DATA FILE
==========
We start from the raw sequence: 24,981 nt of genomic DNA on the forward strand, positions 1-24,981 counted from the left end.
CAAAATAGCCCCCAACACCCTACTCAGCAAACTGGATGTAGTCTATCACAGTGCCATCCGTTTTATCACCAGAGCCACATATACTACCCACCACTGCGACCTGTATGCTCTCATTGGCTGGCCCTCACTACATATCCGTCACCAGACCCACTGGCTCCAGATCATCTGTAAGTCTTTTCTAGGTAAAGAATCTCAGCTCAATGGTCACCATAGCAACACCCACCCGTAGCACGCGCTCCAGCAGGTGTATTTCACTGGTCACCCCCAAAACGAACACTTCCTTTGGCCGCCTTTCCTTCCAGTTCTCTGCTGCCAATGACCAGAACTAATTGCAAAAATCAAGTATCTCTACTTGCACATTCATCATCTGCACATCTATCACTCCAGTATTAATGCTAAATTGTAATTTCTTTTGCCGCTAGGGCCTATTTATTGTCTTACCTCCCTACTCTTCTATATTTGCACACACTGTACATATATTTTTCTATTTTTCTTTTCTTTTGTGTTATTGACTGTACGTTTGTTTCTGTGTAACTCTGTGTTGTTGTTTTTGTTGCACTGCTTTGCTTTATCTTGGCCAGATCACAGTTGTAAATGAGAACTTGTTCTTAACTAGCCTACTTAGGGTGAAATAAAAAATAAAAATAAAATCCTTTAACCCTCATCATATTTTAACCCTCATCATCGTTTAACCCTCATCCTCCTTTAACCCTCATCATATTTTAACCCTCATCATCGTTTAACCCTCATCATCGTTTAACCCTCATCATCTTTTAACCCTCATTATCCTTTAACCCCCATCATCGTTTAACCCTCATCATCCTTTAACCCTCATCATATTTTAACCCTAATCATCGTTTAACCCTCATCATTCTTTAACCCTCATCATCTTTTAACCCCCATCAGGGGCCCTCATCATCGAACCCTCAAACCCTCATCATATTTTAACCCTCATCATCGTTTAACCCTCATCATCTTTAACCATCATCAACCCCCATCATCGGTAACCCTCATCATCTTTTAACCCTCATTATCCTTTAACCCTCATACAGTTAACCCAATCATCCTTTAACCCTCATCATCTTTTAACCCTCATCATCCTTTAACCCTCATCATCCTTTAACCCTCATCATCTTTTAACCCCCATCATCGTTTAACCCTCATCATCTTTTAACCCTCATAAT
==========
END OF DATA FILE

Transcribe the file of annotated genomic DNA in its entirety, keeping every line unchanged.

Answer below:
We start from the raw sequence: 24,981 nt of genomic DNA on the forward strand, positions 1-24,981 counted from the left end.
CAAAATAGCCCCCAACACCCTACTCAGCAAACTGGATGTAGTCTATCACAGTGCCATCCGTTTTATCACCAGAGCCACATATACTACCCACCACTGCGACCTGTATGCTCTCATTGGCTGGCCCTCACTACATATCCGTCACCAGACCCACTGGCTCCAGATCATCTGTAAGTCTTTTCTAGGTAAAGAATCTCAGCTCAATGGTCACCATAGCAACACCCACCCGTAGCACGCGCTCCAGCAGGTGTATTTCACTGGTCACCCCCAAAACGAACACTTCCTTTGGCCGCCTTTCCTTCCAGTTCTCTGCTGCCAATGACCAGAACTAATTGCAAAAATCAAGTATCTCTACTTGCACATTCATCATCTGCACATCTATCACTCCAGTATTAATGCTAAATTGTAATTTCTTTTGCCGCTAGGGCCTATTTATTGTCTTACCTCCCTACTCTTCTATATTTGCACACACTGTACATATATTTTTCTATTTTTCTTTTCTTTTGTGTTATTGACTGTACGTTTGTTTCTGTGTAACTCTGTGTTGTTGTTTTTGTTGCACTGCTTTGCTTTATCTTGGCCAGATCACAGTTGTAAATGAGAACTTGTTCTTAACTAGCCTACTTAGGGTGAAATAAAAAATAAAAATAAAATCCTTTAACCCTCATCATATTTTAACCCTCATCATCGTTTAACCCTCATCCTCCTTTAACCCTCATCATATTTTAACCCTCATCATCGTTTAACCCTCATCATCGTTTAACCCTCATCATCTTTTAACCCTCATTATCCTTTAACCCCCATCATCGTTTAACCCTCATCATCCTTTAACCCTCATCATATTTTAACCCTAATCATCGTTTAACCCTCATCATTCTTTAACCCTCATCATCTTTTAACCCCCATCAGGGGCCCTCATCATCGAACCCTCAAACCCTCATCATATTTTAACCCTCATCATCGTTTAACCCTCATCATCTTTAACCATCATCAACCCCCATCATCGGTAACCCTCATCATCTTTTAACCCTCATTATCCTTTAACCCTCATACAGTTAACCCAATCATCCTTTAACCCTCATCATCTTTTAACCCTCATCATCCTTTAACCCTCATCATCCTTTAACCCTCATCATCTTTTAACCCCCATCATCGTTTAACCCTCATCATCTTTTAACCCTCATAAT